One of the great aspects of a Fresh Sound concert at Bread and Salt is how unavoidably it requires the avid listener to reconsider his or her notion of what music is. Celebrating an admirable 20 years of audacious programming, impresario Bonnie Wright did the right thing Friday (February 24) and brought back the two musicians who inaugurated Fresh Sound in February, 1997—Steve Schick and Vanessa Tomlinson.Employing an astonishing simplicity of sound sources—I am tempted to say paucity—these two percussion gurus nevertheless enchanted a large, receptive audience with their surfeit of skill and invention. Schick’s bold electronic expansion of Kurt Schwitters’ iconic sound poem “Ursonate” brought operatic depth and drama to an evening that began with only clever and amusing.
“Ursonate” is sometimes translated as “Primeval Sonata,” but I think the Dadaist creator of the work meant “Ursonate” in the sense of “that sonata that existed before any composer started writing sonatas.” Schwitters was inspired by a very Dada poem “fmsbw” by Raoul Hausmann, which he heard recited in 1921. Schwitters took those explosive sounds that clog spoken German and arranged them in dramatic but nonsensical abstract poetic stanzas, even structuring this 30-minute solo “aria” into four separate movements that might be found in any classical or neoclassical instrumental sonata.
Schwitters worked on “Ursonate” for ten years, publishing it in a 1932 edition of his own arty magazine Merz. You can easily find on YouTube a short example of Schwitters himself reciting a small portion of “Ursonate” in his emphatic, mannered fashion (he escaped Nazi Germany in 1937 and lived contentedly in England until his demise in 1948).
Sitting in front of a large microphone connected to a quadraphonic sound system, Schick raised Schwitters’ text and dramatic recitation style several notches while his assistant at a computer desk manipulated and layered his stream of fricative syllables and raucous rolled “r’s” that made machine gun fire seem like a gentle lullaby. This layering and echoing of short motifs created a powerful verbal heterophony, although in the work’s slow second movement, the computer turned Schick’s sustained vocal lines into a kind of late medieval organum.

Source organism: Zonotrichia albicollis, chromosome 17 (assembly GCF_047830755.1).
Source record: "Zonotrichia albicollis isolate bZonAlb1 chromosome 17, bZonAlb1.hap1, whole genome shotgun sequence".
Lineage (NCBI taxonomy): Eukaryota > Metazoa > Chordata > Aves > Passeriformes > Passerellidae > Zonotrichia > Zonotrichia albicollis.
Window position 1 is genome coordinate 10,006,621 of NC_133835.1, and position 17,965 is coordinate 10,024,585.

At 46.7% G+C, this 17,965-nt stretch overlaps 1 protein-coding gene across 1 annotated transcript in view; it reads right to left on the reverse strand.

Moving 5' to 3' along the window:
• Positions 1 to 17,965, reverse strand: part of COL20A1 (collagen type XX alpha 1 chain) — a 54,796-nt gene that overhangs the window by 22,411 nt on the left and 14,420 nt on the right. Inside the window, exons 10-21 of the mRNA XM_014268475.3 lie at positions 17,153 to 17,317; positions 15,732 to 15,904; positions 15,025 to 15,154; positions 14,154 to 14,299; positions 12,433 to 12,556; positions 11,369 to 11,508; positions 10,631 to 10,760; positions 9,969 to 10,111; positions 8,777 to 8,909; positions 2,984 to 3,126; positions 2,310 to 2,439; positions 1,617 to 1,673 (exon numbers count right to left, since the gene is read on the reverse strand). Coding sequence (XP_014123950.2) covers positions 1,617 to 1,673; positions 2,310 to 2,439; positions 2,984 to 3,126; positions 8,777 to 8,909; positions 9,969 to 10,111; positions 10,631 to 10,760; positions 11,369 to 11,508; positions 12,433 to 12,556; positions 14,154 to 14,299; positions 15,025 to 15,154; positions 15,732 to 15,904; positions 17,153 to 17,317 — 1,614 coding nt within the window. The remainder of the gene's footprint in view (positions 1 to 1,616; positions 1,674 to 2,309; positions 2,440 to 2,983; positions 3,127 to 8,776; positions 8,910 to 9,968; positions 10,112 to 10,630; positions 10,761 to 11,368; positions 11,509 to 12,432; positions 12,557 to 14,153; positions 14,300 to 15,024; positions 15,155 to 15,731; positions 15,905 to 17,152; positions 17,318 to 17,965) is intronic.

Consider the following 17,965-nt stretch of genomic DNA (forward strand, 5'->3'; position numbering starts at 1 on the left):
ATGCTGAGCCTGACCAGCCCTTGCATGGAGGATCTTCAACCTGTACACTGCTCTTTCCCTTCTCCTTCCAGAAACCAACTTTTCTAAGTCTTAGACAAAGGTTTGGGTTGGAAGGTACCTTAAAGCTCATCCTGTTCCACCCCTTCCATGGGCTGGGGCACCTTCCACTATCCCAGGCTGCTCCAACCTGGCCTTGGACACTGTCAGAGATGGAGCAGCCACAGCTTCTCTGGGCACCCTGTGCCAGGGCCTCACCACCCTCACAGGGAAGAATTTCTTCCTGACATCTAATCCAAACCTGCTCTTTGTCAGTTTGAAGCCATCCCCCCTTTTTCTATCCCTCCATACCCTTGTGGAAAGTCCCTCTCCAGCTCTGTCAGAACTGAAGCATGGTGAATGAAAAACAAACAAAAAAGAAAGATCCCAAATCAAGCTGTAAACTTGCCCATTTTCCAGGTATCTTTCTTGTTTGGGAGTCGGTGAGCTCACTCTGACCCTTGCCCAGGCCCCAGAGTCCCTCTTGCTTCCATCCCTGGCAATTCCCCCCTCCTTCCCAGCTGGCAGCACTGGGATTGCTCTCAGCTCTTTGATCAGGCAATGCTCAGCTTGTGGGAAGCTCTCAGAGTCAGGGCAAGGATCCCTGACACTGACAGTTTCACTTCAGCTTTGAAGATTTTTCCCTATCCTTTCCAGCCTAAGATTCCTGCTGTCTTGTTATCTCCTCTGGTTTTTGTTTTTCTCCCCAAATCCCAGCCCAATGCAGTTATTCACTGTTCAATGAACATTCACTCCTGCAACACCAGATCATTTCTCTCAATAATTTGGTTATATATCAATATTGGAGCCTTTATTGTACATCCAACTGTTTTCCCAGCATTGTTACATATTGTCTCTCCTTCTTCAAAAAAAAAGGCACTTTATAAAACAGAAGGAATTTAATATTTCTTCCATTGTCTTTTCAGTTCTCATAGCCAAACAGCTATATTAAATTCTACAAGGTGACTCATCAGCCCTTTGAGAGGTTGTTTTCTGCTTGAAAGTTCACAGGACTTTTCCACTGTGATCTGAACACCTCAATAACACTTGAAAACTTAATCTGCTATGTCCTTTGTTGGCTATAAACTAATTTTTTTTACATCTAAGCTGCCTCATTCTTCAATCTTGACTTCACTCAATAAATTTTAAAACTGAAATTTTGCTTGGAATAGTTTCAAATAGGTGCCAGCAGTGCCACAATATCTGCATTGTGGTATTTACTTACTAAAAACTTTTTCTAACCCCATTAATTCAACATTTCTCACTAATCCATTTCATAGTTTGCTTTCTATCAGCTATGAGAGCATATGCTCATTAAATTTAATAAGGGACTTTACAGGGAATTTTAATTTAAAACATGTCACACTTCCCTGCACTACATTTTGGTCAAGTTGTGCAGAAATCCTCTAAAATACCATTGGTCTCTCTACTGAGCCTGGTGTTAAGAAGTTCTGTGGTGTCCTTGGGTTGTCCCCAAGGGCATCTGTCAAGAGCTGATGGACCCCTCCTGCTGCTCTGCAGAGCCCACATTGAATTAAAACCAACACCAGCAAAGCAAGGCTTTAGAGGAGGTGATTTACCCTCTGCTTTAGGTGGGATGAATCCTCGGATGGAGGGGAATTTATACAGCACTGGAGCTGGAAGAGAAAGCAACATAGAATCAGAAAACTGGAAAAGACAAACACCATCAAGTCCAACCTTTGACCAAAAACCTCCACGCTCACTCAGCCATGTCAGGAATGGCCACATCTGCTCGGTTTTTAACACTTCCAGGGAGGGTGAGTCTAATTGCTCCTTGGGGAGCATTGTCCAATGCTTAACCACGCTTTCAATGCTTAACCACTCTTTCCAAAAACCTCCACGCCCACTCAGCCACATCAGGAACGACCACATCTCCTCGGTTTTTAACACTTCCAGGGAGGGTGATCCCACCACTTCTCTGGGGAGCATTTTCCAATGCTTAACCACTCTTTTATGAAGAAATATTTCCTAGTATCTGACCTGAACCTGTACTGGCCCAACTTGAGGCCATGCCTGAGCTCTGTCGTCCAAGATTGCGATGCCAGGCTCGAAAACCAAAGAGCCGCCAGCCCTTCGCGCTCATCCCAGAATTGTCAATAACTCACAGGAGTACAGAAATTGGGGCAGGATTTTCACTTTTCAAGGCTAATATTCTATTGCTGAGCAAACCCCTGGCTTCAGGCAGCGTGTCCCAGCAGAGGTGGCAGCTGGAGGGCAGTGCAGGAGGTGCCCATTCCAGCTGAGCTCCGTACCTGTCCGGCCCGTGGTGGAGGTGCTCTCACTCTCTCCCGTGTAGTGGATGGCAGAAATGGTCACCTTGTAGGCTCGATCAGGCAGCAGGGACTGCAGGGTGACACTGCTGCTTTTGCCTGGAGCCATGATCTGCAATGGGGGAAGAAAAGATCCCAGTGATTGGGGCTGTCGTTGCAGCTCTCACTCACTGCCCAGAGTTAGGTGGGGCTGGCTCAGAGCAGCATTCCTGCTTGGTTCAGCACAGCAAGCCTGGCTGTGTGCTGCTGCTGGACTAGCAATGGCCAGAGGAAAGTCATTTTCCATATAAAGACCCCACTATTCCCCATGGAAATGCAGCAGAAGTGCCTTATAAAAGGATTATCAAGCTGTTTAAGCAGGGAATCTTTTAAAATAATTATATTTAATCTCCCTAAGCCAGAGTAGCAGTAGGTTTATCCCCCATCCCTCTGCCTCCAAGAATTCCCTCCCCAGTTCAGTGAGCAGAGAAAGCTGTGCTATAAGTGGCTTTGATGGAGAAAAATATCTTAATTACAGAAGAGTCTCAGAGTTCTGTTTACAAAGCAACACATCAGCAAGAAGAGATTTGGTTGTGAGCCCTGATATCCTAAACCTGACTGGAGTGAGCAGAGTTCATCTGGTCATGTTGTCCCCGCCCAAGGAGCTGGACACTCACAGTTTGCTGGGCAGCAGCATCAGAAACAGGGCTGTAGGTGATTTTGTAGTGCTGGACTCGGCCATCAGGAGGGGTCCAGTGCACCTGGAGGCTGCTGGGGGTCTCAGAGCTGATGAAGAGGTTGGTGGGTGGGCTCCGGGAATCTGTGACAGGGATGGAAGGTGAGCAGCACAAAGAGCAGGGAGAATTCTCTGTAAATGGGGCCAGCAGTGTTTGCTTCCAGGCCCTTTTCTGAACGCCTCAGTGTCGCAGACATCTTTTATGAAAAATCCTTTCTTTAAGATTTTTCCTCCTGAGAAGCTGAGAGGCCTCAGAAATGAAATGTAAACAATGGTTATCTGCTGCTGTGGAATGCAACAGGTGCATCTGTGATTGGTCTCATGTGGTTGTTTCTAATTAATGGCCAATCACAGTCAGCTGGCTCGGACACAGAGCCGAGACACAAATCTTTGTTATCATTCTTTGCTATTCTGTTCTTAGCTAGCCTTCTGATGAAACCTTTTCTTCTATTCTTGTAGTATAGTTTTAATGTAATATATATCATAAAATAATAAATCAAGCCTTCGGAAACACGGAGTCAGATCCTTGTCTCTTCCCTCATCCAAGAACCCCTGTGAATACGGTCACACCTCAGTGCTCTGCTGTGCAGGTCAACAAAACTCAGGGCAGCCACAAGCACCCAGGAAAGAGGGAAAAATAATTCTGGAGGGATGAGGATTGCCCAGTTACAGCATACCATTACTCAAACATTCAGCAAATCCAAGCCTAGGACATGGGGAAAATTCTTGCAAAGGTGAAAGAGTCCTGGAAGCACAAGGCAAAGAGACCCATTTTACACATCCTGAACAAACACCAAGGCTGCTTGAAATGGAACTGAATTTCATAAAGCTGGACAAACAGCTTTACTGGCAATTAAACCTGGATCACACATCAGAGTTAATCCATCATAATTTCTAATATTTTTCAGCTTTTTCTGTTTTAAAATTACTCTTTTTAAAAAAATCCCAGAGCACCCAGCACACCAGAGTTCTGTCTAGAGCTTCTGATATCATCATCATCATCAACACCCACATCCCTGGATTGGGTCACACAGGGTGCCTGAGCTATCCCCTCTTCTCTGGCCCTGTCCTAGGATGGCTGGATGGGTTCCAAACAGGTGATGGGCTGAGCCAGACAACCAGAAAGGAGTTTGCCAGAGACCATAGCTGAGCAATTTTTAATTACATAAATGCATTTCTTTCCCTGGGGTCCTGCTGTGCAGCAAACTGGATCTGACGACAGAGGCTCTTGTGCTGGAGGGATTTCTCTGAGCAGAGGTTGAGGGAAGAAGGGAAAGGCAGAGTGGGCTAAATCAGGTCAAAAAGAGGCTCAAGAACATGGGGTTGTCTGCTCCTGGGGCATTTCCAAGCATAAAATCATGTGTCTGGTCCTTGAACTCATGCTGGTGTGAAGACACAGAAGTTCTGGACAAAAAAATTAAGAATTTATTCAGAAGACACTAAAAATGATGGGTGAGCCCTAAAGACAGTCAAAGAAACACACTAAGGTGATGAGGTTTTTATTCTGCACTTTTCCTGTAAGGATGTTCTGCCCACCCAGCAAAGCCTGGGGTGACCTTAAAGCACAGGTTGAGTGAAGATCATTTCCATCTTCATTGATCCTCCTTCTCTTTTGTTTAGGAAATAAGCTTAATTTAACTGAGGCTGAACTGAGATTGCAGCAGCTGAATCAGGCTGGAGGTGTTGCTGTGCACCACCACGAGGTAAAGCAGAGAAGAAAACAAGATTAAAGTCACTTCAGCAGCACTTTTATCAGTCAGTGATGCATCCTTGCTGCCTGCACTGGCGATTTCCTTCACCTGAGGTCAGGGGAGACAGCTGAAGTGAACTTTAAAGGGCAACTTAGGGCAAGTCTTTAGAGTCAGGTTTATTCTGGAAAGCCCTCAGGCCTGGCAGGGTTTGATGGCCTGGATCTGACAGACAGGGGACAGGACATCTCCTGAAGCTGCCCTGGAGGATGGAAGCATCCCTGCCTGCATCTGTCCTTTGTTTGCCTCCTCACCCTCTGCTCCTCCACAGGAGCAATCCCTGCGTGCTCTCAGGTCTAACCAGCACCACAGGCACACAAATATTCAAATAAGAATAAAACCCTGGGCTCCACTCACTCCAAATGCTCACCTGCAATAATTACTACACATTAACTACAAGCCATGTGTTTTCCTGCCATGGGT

Suffice it to say, the Bread and Salt audience was as enthralled with Schick’s virtuoso solo as any Civic Theatre audience finds itself after a scintillating “Queen of the Night” aria by a visiting coloratura soprano.
For their sole performance together, UC San Diego Distinguished Professor Schick and his former student Tomlinson—she is now a professor at Australia’s Griffith University in South Brisbane—showed off in a brassy “Duo for Blindfolded Drummers.” Standing behind a very straight row of eight tenor and snare drums, they tossed off volleys of clever, asymmetrical patterns with surprising assurance. And, yes, they wore blindfolds and had memorized every note of the score.
Tomlinson opened the program with an improvised solo she called “My Favorite Things,” employing a variety of found objects—most likely borrowed from Bonnie Wright’s kitchen and garage. Starting with two long pieces of rope, Tomlinson spurred them into gentle oscillations—Shaken Loops, perhaps?—that made little sound until she guided them over some ceramic bowls artfully arranged on the floor. The rope loops made them sing like a pinging wind chime.
I was less amused by Tomlinson’s predictable rumble from bowing a suspended cymbal and the simulated alarm of her extended triangle solo. But she ended her improvisation with a great cadenza of rapid malleting over some wooden bars, the ceramic bowls, and some empty bottles—all simply placed in useful proximity on the floor. It proved the necessary flourish to tie together her disparate media.
This Fresh Sound concert was presented on February 24, 2017, at Bread and Salt, 1955 Julian Ave., in San Diego’s Barrio Logan. The next Fresh Sound program, the Chris Speed Quartet’s “Endangered Blood,” is slated for March 15, 2017, in the same venue.